A seroprevalence survey conducted to ascertain the occurrence of disease in a population has proven that COVID-19 infection is higher among males than females in Nigeria.
The Nigeria Centre for Disease Control (NCDC) conducted the survey in Lagos, Enugu, Nasarawa and Gombe States, between September and October 2020, to ascertain the gender that is more susceptible to COVID-19.
The survey showed that in Gombe, it was 10 percent male versus seven percent female; In Nasarawa 21 percent in male compared to 17 percent in female.
In Enugu, the result showed that the infection was higher by 28 percent in male than 18 percent female, while in Lagos, the result was 23 percent in male and 17 percent in female.
The NCDC said the population sample was between persons aged 18-64 years.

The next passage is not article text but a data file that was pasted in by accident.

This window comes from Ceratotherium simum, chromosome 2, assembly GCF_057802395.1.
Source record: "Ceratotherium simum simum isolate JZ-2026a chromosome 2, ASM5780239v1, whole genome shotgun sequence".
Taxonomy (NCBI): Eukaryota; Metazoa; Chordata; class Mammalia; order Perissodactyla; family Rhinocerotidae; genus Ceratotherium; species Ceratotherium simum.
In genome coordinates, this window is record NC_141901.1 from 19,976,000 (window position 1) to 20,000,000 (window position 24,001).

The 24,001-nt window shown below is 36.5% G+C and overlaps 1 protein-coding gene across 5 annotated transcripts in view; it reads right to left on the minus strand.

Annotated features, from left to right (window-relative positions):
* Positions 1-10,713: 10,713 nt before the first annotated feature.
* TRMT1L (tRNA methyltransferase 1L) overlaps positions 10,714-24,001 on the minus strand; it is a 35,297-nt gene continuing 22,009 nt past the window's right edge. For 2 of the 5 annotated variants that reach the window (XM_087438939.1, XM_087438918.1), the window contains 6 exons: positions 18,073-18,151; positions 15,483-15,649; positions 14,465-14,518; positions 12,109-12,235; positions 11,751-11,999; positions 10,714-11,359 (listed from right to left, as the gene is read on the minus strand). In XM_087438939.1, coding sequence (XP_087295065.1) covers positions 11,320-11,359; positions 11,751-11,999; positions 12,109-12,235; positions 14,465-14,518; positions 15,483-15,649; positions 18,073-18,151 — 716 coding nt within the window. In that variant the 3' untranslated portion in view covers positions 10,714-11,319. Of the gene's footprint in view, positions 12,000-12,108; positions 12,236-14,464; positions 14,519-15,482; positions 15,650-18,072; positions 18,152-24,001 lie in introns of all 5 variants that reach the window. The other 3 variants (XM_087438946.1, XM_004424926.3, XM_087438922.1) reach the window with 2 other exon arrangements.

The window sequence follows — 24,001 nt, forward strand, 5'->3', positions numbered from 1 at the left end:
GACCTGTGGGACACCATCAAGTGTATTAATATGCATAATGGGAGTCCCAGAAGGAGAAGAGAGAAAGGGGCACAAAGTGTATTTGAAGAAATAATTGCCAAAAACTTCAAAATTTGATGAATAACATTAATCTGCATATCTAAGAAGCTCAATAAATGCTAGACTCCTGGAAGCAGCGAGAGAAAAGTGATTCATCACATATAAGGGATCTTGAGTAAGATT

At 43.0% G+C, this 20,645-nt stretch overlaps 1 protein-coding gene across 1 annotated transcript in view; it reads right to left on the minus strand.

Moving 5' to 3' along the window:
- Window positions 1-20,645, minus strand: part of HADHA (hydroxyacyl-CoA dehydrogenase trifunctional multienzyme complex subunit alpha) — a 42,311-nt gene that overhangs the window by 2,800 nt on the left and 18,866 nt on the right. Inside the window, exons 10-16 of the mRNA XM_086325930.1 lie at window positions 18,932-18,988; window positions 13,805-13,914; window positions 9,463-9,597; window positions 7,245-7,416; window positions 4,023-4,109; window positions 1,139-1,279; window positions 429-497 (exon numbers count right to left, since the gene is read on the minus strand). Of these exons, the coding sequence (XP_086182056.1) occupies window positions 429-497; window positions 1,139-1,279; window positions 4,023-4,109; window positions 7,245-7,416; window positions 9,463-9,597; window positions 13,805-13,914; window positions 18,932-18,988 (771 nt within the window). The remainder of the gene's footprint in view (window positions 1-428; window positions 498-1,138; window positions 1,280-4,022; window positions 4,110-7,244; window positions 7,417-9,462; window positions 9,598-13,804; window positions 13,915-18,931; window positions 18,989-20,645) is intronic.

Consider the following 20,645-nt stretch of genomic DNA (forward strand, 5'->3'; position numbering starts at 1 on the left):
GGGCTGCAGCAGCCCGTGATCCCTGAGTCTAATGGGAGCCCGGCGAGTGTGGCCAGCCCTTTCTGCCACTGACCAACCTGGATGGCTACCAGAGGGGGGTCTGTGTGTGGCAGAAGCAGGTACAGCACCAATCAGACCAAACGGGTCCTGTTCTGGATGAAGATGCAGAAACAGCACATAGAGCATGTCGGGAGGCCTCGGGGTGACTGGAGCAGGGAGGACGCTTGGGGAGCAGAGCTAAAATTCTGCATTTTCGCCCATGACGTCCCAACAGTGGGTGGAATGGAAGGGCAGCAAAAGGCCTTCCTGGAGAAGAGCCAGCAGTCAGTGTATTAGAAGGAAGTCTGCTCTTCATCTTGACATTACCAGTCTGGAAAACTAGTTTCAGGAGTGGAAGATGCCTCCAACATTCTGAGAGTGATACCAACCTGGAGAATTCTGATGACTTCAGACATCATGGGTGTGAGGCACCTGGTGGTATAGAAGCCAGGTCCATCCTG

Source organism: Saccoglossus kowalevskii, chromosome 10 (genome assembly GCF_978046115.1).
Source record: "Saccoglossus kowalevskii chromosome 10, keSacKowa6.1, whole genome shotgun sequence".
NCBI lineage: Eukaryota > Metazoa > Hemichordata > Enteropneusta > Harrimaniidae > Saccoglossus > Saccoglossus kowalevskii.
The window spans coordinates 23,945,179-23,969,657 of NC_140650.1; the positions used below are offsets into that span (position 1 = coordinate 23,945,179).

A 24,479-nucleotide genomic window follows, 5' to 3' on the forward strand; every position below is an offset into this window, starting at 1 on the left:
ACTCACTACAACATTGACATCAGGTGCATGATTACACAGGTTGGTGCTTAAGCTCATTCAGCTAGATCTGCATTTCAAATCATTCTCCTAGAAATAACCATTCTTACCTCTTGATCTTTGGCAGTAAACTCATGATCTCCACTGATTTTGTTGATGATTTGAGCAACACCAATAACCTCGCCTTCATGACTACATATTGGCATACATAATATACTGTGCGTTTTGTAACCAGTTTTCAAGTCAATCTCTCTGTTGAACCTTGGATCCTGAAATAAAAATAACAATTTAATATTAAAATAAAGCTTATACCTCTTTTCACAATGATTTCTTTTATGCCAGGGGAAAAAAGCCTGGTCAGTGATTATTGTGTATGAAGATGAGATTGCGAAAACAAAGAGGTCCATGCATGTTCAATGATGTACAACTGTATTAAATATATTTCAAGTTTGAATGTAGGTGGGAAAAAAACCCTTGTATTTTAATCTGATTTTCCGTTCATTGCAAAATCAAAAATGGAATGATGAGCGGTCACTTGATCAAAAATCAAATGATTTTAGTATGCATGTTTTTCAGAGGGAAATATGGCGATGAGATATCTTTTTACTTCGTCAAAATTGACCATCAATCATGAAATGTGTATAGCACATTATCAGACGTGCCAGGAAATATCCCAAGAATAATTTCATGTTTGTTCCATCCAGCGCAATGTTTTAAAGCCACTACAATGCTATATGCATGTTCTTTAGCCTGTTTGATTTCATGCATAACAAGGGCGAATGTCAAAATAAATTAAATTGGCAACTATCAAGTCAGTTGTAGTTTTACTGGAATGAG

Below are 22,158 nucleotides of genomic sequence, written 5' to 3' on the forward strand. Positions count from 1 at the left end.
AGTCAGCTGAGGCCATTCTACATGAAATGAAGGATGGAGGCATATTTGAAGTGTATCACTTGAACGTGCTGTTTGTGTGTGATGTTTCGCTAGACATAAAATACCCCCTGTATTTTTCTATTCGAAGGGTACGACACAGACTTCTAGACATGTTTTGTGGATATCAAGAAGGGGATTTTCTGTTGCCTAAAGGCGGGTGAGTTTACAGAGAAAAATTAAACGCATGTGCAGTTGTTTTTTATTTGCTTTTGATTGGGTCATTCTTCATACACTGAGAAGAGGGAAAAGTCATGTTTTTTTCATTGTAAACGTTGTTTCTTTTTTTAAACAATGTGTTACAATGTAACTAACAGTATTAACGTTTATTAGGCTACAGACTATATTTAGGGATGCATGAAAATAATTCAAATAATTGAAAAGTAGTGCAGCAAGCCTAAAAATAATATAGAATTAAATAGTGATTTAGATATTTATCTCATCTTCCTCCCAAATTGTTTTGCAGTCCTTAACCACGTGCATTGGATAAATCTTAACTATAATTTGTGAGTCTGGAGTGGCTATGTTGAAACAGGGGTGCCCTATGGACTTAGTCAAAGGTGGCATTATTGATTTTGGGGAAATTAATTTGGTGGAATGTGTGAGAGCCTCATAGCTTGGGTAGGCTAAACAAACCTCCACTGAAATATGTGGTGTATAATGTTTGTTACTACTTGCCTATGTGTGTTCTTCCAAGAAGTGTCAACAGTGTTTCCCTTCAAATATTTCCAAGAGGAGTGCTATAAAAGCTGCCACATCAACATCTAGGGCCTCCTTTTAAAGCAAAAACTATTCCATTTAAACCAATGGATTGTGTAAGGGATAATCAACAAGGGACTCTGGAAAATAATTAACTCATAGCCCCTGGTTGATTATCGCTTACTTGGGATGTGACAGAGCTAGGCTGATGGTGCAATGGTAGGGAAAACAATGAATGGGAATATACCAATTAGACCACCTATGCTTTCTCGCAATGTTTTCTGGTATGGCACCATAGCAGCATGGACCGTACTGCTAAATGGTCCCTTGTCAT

The agency also discovered that the prevalence of severe acute respiratory syndrome coronavirus 2 (SARS-CoV-2) antibodies in Lagos and Enugu states was 23 percent.
“19 per cent in Nasarawa State, and 9 per cent in Gombe State. This means that as many as 1 in 5 individuals in Lagos, Enugu and Nasarawa State would have ever been infected with SARS-CoV-2. In Gombe, the proportion is about 1 in 10,” the NCDC said.
The agency added that the rates of infection are higher than those reported through the national surveillance system while its spread in the surveyed state is wider than is obvious from surveillance activities.
The agency said the situation was surprising for COVID-19, given that a majority of those infected do not have any symptoms.
Chikwe Ihekweazu, Director-General, NCDC, noted that the survey would help to understand the burden of COVID-19 infection in Nigeria.
Seroprevalence surveys are used to ascertain the occurrence of a disease in a population by assessing the presence of antibodies in individuals who have had the disease, and it is done by testing blood samples in randomly selected households.
The country has so far recorded 152,616 confirmed cases of COVID-19 and 1,862 fatalities.